We Review Drank, The "Anti-Energy" Drank

As soon as we heard about Drank, the anti-energy drink that promises to “slow your roll,” we knew we had to try it. After searching around New Orleans for a while, we were directed to a gas station in Tremé. We brought a few cans home, put on some Three 6 Mafia, and drank some Drank.

The Discount Zone where we bought the Drank seemed as excited about it as we were. They had a large poster in the front window that advised us that consuming Drank may “cause one to lean.” When we made our way to the beverage coolers, we found fake VIP passes allowing one to be part of the “official Drank crew.”

Then our excitement took a big hit: Drank costs $3 per can, plus tax. Still, we wanted to find out how it tasted and if it actually had any soporific effect, so we proceeded.

Drank contains several roll-slowing supplements: valerian root, melatonin, and rose hips. Oh, and lots of high-fructose corn syrup. My fiancee is getting a Pharm.D., and she helpfully went on Lexi-Comp to check these ingredients out. What follows is not medical advice, and may not be entirely accurate, as I was leaning pretty hard while I took notes on what she was saying.

Valerian Root: Used for restlessness and sleep disorders. The effect is in the same class (anxiolytic) as Xanax and Valium, but considerably weaker. Valerian root is what the doctor in Fight Club advised Tyler Durden to chew when he couldn’t sleep. Taking it with alcohol increases the “risk” of sedation. Seems pretty legitimate.

Melatonin: We release melatonin throughout the day, and supplements may help regulate deficiencies that might occur from jet lag or other sleep disorders. My fiancee says, “Some study found that melatonin gives you a rash on your junk, and it took 10 days to go away.” Apparently the proper medical term for this is “fixed drug eruption.”

Rose hips: Rose hips are pretty much worthless, but they contain a lot of vitamin C and may help prevent urinary tract infections, which is a common affliction among certified gangstas.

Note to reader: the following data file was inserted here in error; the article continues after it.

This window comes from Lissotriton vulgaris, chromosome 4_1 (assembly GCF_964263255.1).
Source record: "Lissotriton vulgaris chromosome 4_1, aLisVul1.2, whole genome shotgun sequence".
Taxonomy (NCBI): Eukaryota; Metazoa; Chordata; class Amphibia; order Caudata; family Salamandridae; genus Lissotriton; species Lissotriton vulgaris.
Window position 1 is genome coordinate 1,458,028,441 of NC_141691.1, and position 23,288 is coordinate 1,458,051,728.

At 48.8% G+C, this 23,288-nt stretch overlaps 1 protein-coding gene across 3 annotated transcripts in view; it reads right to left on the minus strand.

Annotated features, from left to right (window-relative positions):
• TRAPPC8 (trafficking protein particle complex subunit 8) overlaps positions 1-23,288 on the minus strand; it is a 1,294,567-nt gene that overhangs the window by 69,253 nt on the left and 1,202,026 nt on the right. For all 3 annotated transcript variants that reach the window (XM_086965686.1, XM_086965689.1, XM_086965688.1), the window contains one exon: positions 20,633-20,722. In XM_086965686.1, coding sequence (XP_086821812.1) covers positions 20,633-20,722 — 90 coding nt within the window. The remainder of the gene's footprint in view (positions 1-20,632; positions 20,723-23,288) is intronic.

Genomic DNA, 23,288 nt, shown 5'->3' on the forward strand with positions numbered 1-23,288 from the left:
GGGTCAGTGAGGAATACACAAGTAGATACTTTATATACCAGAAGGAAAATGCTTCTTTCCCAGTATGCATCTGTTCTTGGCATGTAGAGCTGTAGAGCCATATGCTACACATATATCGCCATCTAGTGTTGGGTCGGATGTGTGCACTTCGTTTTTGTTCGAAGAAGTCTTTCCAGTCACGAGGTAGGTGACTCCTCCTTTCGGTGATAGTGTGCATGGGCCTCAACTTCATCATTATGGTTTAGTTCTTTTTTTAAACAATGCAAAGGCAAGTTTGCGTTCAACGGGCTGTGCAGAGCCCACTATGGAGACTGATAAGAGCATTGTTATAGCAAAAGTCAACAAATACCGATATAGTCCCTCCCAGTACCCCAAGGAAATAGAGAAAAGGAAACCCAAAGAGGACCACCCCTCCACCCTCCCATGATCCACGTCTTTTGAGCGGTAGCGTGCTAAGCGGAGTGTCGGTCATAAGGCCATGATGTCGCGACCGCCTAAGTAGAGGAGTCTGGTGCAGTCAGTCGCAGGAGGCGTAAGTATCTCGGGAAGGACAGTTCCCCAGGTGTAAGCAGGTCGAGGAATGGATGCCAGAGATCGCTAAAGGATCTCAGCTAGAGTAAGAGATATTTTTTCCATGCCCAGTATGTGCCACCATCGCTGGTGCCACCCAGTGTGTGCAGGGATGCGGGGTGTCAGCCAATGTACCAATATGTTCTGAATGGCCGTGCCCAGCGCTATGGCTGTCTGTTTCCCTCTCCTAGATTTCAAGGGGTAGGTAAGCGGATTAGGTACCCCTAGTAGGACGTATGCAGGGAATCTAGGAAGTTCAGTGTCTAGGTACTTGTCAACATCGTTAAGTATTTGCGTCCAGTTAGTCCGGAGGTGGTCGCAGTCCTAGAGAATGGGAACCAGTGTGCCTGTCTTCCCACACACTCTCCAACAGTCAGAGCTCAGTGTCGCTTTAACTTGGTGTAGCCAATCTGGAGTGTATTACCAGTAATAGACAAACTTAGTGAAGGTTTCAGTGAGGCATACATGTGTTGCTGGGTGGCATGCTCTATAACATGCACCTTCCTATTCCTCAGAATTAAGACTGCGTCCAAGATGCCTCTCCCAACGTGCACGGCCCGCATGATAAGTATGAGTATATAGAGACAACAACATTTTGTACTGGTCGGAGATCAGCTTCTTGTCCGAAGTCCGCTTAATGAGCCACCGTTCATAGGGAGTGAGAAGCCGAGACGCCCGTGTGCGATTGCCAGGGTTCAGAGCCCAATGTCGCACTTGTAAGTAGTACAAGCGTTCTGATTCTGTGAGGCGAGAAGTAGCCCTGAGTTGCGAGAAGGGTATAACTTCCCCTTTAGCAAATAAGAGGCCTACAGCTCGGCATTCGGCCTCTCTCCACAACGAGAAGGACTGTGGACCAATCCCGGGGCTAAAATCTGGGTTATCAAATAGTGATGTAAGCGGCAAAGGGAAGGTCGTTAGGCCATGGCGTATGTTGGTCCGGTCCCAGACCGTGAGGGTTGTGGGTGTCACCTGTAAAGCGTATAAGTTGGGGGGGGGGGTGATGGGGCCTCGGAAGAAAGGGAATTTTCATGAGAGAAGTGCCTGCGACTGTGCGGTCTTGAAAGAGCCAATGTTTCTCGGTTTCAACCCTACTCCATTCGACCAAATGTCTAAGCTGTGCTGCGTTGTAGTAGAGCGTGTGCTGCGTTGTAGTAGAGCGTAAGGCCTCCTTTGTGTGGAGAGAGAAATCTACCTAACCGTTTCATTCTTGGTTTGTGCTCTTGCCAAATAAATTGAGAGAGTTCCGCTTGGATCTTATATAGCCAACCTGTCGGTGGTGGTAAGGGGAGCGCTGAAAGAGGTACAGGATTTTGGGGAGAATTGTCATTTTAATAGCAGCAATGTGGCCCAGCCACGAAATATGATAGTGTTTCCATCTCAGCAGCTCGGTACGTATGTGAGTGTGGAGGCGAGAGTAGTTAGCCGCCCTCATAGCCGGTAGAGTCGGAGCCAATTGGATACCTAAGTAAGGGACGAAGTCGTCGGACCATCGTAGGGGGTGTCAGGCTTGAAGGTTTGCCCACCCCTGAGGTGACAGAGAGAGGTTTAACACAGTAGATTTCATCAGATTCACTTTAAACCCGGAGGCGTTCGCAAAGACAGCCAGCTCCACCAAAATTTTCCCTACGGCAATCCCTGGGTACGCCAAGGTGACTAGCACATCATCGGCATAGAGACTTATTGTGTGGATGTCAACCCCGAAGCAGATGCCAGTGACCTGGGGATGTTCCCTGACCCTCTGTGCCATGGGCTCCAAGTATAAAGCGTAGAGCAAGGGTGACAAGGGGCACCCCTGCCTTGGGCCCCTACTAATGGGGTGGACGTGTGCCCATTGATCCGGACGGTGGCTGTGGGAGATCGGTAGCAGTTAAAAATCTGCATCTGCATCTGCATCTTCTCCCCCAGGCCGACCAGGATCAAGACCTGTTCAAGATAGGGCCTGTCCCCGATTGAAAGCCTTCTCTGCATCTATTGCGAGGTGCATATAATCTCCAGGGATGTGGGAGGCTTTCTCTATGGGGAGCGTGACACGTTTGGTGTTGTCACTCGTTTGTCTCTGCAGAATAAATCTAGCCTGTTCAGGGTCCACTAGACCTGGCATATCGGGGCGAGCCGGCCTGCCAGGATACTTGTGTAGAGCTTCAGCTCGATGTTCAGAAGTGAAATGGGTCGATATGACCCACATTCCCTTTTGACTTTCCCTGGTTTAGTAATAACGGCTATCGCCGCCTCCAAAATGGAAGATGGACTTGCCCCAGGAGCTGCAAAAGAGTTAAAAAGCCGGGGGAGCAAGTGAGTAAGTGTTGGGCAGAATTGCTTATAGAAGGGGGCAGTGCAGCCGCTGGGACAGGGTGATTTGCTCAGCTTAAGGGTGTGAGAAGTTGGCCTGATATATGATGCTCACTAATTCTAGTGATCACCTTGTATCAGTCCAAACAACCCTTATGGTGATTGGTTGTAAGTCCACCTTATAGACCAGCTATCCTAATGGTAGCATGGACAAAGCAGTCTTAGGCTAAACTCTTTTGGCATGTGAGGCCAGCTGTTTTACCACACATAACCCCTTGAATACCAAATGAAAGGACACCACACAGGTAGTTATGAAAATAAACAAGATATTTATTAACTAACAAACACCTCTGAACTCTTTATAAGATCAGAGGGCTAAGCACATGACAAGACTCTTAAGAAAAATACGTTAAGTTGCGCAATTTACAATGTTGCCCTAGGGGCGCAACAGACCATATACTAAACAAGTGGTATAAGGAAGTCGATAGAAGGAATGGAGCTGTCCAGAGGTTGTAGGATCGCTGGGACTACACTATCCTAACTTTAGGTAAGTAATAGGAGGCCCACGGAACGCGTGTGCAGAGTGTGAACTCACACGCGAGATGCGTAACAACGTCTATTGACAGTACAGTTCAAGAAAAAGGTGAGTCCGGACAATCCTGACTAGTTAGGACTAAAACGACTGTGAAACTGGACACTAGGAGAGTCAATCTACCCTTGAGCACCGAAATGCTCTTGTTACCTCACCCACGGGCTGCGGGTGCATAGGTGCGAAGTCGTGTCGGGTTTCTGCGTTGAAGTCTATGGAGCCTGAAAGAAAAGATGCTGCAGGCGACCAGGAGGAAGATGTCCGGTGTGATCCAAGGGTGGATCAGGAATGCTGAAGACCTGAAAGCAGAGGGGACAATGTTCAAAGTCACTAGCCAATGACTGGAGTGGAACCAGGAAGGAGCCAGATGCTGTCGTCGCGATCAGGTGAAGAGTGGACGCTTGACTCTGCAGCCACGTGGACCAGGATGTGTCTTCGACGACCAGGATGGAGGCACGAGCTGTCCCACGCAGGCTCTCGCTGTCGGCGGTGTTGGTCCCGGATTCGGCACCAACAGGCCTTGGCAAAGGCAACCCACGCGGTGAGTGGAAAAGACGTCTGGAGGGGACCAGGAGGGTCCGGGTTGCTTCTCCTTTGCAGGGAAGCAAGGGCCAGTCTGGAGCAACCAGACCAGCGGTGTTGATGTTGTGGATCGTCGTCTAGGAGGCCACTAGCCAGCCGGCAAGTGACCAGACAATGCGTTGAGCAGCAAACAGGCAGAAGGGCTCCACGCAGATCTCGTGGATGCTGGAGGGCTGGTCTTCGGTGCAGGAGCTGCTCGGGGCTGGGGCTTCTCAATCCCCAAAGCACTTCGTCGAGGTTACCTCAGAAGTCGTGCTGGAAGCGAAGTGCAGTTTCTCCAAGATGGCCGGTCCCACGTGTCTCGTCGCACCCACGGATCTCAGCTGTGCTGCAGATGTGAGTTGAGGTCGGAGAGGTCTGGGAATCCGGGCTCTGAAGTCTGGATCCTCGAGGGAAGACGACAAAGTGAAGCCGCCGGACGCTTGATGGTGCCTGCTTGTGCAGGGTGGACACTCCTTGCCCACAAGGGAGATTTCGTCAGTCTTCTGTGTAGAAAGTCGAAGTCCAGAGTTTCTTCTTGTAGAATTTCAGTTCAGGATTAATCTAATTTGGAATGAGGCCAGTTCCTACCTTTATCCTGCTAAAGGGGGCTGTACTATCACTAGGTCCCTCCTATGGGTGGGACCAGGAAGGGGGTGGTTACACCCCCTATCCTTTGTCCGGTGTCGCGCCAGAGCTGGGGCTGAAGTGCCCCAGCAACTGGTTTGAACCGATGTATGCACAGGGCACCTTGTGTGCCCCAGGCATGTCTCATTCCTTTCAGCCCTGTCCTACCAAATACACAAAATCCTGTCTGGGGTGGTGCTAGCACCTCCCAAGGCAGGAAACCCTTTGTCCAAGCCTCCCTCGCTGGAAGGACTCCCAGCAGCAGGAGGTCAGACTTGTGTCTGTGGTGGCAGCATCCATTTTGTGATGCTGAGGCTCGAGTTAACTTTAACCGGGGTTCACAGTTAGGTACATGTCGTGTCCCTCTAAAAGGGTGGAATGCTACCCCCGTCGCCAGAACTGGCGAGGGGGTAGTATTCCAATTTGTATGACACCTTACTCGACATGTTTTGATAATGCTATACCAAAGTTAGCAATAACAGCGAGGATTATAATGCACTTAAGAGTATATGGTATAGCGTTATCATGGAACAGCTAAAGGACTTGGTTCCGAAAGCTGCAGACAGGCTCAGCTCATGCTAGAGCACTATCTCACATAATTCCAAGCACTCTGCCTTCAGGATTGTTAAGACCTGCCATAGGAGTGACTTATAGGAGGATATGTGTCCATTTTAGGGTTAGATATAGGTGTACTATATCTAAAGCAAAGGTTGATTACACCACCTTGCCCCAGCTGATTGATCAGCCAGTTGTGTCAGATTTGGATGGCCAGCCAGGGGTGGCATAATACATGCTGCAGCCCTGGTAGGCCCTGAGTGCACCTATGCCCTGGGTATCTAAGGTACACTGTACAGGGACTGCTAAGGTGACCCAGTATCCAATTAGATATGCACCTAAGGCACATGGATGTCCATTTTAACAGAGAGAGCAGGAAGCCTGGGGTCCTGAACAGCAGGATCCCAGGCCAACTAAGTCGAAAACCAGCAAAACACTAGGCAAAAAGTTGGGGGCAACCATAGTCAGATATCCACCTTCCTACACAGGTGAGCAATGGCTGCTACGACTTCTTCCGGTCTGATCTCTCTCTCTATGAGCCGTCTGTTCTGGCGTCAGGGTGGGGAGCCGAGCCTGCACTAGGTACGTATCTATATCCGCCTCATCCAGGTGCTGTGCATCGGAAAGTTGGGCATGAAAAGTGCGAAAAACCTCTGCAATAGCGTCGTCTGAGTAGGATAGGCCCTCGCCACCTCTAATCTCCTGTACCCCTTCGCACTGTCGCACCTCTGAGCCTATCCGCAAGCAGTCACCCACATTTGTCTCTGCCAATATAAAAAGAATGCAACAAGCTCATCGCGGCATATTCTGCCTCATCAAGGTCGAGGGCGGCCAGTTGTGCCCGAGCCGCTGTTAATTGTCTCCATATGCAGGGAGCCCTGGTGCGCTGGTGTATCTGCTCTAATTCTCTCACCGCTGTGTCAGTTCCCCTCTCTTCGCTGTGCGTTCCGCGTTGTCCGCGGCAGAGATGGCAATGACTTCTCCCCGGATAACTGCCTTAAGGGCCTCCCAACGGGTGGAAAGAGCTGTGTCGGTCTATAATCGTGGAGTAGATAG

We did two taste tests: first we drank Drank straight, then later at night we mixed it with vodka to see if it was an acceptable anti-substitute for Red Bull (yes, we know Red Bull and vodka is disgusting, but we were curious if Vodka Drank would be just as gross or something worse). After pouring two Dranks, neat, I inhaled deeply. It had a distinctly grapey bouquet with a grapish nose tastes like grape soda. Nothing but grape soda. When you mix it with vodka, it tastes like vodka and grape soda, although it reminded me more of a Sparks than Red Bull and vodka. Anyone buying Drank for taste is probably better off spending $3 on grape soda, which would probably purchase a few liters.

After my first drink of Drank, I felt pretty sleepy. I’d only been up for three hours, but I ended up taking a sixty-minute nap. This was probably a placebo effect, and there were several confounding variables that dispel any causality, e.g., my couch is really comfortable, my dogs were already napping on the couch, and joining them looked like a good idea. So the first Drank drinking was inconclusive. When I mixed a drink of Drank with vodka and drank that Drank drink, I didn’t feel anything. Nonetheless, I went to bed almost five hours earlier than I did the night before, and was only up for about eleven hours total. I really hope that was the effect of Drank; otherwise I’m a lazy sloth.

It’s probably no surprise—Drank isn’t worth it. Three dollars is pretty expensive for a can of sugar water, so unless its supplements actually work, it’s a rip off. The effects are nowhere near what I’ve experienced when I’ve been prescribed opiates like Vicodin or Codeine; it’s not even comparable to doxylamine succinate, the sedative found in NyQuil and some over-the-counter sleeping pills, although there was no groggy hangover the next morning. Bottom line: if you’re looking for the taste of Drank, buy some grape soda; if you’re looking for the effects of Drank, have a glass of red wine.

Want more consumer news? Visit our parent organization, Consumer Reports, for the latest on scams, recalls, and other consumer issues.